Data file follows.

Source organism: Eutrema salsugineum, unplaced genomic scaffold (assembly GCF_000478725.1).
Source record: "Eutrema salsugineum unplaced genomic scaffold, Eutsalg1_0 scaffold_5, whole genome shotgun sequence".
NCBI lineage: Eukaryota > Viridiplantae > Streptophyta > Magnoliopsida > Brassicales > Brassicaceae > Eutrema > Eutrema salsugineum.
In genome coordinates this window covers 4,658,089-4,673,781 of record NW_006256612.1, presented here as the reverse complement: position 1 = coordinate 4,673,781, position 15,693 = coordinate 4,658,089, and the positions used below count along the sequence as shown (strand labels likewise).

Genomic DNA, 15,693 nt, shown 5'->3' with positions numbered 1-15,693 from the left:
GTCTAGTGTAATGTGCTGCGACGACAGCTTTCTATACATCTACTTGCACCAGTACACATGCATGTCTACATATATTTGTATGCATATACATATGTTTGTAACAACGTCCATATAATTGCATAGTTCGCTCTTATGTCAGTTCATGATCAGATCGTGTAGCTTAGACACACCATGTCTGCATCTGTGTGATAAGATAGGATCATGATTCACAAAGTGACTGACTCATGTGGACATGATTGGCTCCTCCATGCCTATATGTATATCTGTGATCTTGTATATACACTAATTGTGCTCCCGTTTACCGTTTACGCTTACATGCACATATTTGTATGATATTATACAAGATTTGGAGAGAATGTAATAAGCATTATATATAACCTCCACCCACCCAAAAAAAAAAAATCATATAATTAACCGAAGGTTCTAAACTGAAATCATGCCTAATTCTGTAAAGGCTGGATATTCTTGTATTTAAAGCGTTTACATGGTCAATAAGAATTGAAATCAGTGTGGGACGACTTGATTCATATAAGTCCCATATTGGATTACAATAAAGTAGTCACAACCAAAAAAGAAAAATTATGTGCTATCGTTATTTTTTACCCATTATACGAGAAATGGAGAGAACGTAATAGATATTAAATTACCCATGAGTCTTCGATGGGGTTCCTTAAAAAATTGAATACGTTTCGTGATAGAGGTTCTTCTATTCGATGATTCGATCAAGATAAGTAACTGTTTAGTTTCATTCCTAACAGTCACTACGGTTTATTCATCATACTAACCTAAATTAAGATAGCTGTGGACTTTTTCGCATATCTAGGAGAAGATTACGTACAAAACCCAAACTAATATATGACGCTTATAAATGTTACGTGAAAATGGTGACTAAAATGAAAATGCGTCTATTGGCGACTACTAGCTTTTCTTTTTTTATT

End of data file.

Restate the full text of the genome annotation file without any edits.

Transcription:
Source organism: Eutrema salsugineum, unplaced genomic scaffold (assembly GCF_000478725.1).
Source record: "Eutrema salsugineum unplaced genomic scaffold, Eutsalg1_0 scaffold_5, whole genome shotgun sequence".
NCBI lineage: Eukaryota > Viridiplantae > Streptophyta > Magnoliopsida > Brassicales > Brassicaceae > Eutrema > Eutrema salsugineum.
In genome coordinates this window covers 4,658,089-4,673,781 of record NW_006256612.1, presented here as the reverse complement: position 1 = coordinate 4,673,781, position 15,693 = coordinate 4,658,089, and the positions used below count along the sequence as shown (strand labels likewise).

Genomic DNA, 15,693 nt, shown 5'->3' with positions numbered 1-15,693 from the left:
GTCTAGTGTAATGTGCTGCGACGACAGCTTTCTATACATCTACTTGCACCAGTACACATGCATGTCTACATATATTTGTATGCATATACATATGTTTGTAACAACGTCCATATAATTGCATAGTTCGCTCTTATGTCAGTTCATGATCAGATCGTGTAGCTTAGACACACCATGTCTGCATCTGTGTGATAAGATAGGATCATGATTCACAAAGTGACTGACTCATGTGGACATGATTGGCTCCTCCATGCCTATATGTATATCTGTGATCTTGTATATACACTAATTGTGCTCCCGTTTACCGTTTACGCTTACATGCACATATTTGTATGATATTATACAAGATTTGGAGAGAATGTAATAAGCATTATATATAACCTCCACCCACCCAAAAAAAAAAAATCATATAATTAACCGAAGGTTCTAAACTGAAATCATGCCTAATTCTGTAAAGGCTGGATATTCTTGTATTTAAAGCGTTTACATGGTCAATAAGAATTGAAATCAGTGTGGGACGACTTGATTCATATAAGTCCCATATTGGATTACAATAAAGTAGTCACAACCAAAAAAGAAAAATTATGTGCTATCGTTATTTTTTACCCATTATACGAGAAATGGAGAGAACGTAATAGATATTAAATTACCCATGAGTCTTCGATGGGGTTCCTTAAAAAATTGAATACGTTTCGTGATAGAGGTTCTTCTATTCGATGATTCGATCAAGATAAGTAACTGTTTAGTTTCATTCCTAACAGTCACTACGGTTTATTCATCATACTAACCTAAATTAAGATAGCTGTGGACTTTTTCGCATATCTAGGAGAAGATTACGTACAAAACCCAAACTAATATATGACGCTTATAAATGTTACGTGAAAATGGTGACTAAAATGAAAATGCGTCTATTGGCGACTACTAGCTTTTCTTTTTTTATT